World Rugby may ask Jaco Peyper to change his tune on several controversial decisions in Ireland’s win over All Blacks

Does the recipient have to end up with broken bones or a severe concussion for it to warrant a red card? Answer on a postcard to World Rugby

Referee Jaco Peyper and his officiating team struck several discordant notes from an Irish perspective during the 23-12 victory over New Zealand at the Forsyth Barr stadium and it will be interesting to see if World Rugby call the match officials to account.

If that proves to be the case, it would constitute the second time in a week that rugby’s global governing body would be forced to concede that the Ireland team has been the victim of incorrect officiating.

Following World Rugby’s review of the first Test, it has been reported that Ireland received clarification on several contentious issues in that defeat including the acknowledgment that All Blacks Scott Barrett and Rieko Ioane committed yellow card offences and that Joey Carbery ought to have been awarded a penalty try.

On Saturday, the first incident of note involves New Zealand wing Leicester Fainga’anuku who jumped into Mack Hansen and caught the Irish player with his shoulder to the face. English television match official, Tom Foley encouraged Peyper to stop the match 30 seconds later and review the incident.


Foley said: “I am about to show you that the follow through from the attempted charge down, he (Leicester Fainga’anuku) misses the opportunity to go for the ball and makes contact with his shoulder. He is never targeting the ball. His arm is hitting his chest but there is contact (to the face).”

Peyper responded: “The first contact is on the chest but there is also contact to the head after that. We are looking at a level of danger of a yellow card.” Foley responded: “I agree it is not high danger, it is yellow card.” It is a head scratching assessment from both officials.

Fainga’anuku weighs 17 stone, two pounds, he is more than a second late, has no chance of charging down the ball, is airborne and tucks his elbow in, brushes Hansen’s chest briefly with his forearm before making principal contact with a shoulder to the face.

As an action, it’s dangerous, reckless and it’s a red card. Or does the recipient have to end up with broken bones or a severe concussion for it to warrant a red card? Answer on a postcard to World Rugby.

The next controversy is when New Zealand tighthead prop, Ofa Tu’ungafasi tackles Garry Ringrose off the ball when the Irish centre is about to receive a try scoring pass from Jonathan Sexton, eight metres from the New Zealand line. Play continued but Foley alerted the South African referee to the foul play.

Peyper reviewed the footage and said: “It’s a tackle off the ball by New Zealand black three; It looks like there is cover from 15. You have nine tracking back and 13 (it should be 15) working back. It is a line-break opportunity but we are not ... there is cover.” Johnny Sexton queries the decision, but the referee responded: “We have looked at the cover and we are all right (with our adjudication).”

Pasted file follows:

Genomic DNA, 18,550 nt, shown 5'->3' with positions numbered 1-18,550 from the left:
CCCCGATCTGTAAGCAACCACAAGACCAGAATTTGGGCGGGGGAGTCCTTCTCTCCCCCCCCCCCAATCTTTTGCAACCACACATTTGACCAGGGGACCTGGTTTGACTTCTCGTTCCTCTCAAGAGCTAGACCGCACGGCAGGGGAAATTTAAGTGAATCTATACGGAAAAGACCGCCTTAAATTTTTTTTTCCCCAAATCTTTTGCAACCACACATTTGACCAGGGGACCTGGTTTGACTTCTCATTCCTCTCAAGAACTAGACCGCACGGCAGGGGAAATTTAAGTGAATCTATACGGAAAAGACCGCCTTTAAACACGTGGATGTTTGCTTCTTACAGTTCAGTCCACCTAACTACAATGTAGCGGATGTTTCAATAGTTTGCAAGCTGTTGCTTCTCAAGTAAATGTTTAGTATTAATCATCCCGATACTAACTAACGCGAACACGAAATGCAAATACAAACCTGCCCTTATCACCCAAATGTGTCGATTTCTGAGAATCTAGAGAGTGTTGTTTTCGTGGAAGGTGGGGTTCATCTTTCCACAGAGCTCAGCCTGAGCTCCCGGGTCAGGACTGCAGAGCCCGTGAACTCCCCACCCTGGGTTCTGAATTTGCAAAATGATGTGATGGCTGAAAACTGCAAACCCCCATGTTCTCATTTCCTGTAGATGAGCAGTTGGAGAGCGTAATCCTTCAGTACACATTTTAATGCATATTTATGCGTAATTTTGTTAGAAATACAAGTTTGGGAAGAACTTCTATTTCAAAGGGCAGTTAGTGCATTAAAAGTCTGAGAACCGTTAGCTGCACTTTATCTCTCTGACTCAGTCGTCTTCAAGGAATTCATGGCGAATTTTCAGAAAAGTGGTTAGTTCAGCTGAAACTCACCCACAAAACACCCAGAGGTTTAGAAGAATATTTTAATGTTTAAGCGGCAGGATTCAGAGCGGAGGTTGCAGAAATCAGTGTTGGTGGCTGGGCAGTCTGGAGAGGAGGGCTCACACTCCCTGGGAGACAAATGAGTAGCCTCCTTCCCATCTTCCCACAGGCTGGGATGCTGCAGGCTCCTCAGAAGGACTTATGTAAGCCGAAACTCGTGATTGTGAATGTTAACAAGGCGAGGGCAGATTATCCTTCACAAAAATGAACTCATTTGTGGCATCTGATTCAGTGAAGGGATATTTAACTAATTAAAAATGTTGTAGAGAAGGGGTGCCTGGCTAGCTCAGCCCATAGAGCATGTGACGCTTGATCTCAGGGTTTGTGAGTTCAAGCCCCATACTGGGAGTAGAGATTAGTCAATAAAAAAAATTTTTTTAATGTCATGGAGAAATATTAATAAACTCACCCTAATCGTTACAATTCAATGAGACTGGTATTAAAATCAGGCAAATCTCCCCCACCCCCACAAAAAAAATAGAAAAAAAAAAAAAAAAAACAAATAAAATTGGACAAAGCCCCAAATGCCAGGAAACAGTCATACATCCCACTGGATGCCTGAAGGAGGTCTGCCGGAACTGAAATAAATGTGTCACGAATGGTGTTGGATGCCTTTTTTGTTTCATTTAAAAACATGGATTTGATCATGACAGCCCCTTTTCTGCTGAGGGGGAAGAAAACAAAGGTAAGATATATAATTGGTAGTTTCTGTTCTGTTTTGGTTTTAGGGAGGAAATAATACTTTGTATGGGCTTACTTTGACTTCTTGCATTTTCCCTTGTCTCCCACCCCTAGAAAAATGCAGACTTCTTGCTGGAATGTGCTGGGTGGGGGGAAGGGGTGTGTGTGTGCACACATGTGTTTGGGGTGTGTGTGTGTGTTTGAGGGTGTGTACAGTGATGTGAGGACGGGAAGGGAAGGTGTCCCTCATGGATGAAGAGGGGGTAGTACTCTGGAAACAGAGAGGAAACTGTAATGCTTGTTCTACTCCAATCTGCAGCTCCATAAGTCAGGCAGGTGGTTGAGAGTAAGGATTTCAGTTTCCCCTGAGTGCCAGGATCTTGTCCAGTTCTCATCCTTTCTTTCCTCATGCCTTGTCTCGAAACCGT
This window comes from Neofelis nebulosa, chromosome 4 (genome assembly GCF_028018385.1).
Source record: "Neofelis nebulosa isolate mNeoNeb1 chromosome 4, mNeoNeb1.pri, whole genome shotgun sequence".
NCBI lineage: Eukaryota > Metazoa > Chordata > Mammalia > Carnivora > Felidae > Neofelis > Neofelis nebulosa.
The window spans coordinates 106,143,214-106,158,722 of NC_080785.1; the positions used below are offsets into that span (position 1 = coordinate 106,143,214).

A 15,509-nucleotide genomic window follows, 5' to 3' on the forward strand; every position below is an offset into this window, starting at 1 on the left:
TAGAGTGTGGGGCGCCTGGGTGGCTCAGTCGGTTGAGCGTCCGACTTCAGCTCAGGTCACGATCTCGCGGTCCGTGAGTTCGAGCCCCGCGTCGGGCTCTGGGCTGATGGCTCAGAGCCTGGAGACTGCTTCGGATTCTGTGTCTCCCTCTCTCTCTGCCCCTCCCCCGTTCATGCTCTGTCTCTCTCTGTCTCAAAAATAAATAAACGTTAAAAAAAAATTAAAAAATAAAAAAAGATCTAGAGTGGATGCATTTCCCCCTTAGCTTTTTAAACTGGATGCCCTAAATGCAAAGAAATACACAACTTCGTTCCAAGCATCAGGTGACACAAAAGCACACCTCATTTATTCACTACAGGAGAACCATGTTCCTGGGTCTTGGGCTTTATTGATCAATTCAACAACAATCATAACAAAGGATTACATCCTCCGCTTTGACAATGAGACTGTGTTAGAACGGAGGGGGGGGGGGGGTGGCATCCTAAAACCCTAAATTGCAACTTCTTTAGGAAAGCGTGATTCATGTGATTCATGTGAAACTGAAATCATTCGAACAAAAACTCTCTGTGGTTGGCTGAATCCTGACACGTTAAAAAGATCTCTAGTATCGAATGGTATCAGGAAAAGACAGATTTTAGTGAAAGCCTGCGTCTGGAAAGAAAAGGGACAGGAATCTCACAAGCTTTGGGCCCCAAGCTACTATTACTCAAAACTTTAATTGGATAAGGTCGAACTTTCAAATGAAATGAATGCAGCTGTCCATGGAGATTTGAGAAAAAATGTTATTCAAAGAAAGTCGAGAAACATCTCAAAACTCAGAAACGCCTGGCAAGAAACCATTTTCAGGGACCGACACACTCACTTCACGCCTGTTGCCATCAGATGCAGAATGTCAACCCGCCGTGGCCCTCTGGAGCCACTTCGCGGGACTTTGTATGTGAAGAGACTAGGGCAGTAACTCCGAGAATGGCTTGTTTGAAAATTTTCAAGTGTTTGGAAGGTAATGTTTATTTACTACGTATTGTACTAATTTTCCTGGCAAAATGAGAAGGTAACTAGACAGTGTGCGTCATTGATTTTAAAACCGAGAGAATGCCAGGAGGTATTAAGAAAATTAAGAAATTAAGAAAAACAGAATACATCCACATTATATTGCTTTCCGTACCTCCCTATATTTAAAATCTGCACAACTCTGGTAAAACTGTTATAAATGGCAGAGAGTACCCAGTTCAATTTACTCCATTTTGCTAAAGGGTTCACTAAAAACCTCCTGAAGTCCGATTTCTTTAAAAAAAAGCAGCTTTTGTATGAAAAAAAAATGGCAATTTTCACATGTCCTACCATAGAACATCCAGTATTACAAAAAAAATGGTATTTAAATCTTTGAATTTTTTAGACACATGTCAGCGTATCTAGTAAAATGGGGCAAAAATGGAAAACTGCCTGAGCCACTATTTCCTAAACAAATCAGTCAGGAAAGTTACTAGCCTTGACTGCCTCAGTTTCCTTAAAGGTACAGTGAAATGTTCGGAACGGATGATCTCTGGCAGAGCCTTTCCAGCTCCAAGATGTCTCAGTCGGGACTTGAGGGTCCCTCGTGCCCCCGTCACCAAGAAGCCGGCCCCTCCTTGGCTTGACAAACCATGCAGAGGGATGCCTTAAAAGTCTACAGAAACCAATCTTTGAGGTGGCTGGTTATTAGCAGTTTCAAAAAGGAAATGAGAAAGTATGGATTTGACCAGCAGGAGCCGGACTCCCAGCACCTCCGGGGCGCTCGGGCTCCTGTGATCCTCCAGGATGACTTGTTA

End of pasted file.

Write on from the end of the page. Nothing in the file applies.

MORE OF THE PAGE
New Zealand scrumhalf Aaron Smith was part of the tackle on Sexton so he was out of the game, Ringrose, without Tu’ungafasi’s illegal intervention will receive the ball metres from the All Blacks’ line with no one in front and a two-metre start on Jordie Barrett.

It is possibly the only time in rugby’s history that “the cover” is behind the player who has been impeded so close to the try line. Tu’ungafasi received a yellow card with Ireland awarded a penalty. Six minutes later, replacement prop Angus Ta’avao is upright and accelerating into contact when he is undone by Ringrose’s footwork, catching the Irish centre in the face/head with his head.

Peyper initially suggested: “We have got an accident. I think that is a direction change I don’t think there is anything foul (play about it).” Foley literally has a word in the referee’s ear which prompted a change to Peyper’s tune. He said: “Tom (Foley), he’s upright, he steps into him, it’s direct head contact. Agreed, I don’t see the change of direction, he actually accelerated into him. So, it’s a red card.”

The officials get that one right but on 32 minutes and 36 seconds, Ireland win a penalty and Sexton cleverly opts for a scrum. With tighthead prop Tuungafasi (yellow card) and his replacement Ta’avao (red card) off the field at the same time, a loosehead prop Aidan Ross is introduced but it necessitated uncontested scrums for a brief period.

During that time New Zealand should have been reduced to 12 players under the laws — you lose an additional player as the team responsible for the uncontested scrums — mimicking a similar scenario in Ireland’s victory over Italy in a Six Nations match earlier this year.

Peyper and his officiating team did not twig the transgression, albeit that it only lasted a few minutes until Tuungafasi returned from the sin bin. It was nevertheless a serious blooper.

There is no doubt that winning will have softened any Irish disquiet but they’d like to think that they won’t suffer the rough edge of the officiating for a third time next Saturday in Wellington.

John O'Sullivan

John O'Sullivan

John O'Sullivan is an Irish Times sports writer